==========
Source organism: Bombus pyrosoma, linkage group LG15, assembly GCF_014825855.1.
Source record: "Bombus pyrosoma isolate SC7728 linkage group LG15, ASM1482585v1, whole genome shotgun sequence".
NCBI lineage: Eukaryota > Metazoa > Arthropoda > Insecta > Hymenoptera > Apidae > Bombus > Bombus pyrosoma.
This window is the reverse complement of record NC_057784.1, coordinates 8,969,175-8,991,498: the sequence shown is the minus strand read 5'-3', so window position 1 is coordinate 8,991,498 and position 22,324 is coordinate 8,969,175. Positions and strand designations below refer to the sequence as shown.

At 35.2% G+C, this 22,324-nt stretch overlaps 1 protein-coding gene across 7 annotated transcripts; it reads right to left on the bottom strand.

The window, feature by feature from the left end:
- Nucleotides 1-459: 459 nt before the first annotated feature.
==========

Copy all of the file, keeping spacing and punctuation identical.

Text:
Source organism: Bombus pyrosoma, linkage group LG15, assembly GCF_014825855.1.
Source record: "Bombus pyrosoma isolate SC7728 linkage group LG15, ASM1482585v1, whole genome shotgun sequence".
NCBI lineage: Eukaryota > Metazoa > Arthropoda > Insecta > Hymenoptera > Apidae > Bombus > Bombus pyrosoma.
This window is the reverse complement of record NC_057784.1, coordinates 8,969,175-8,991,498: the sequence shown is the minus strand read 5'-3', so window position 1 is coordinate 8,991,498 and position 22,324 is coordinate 8,969,175. Positions and strand designations below refer to the sequence as shown.

At 35.2% G+C, this 22,324-nt stretch overlaps 1 protein-coding gene across 7 annotated transcripts; it reads right to left on the bottom strand.

The window, feature by feature from the left end:
- Nucleotides 1-459: 459 nt before the first annotated feature.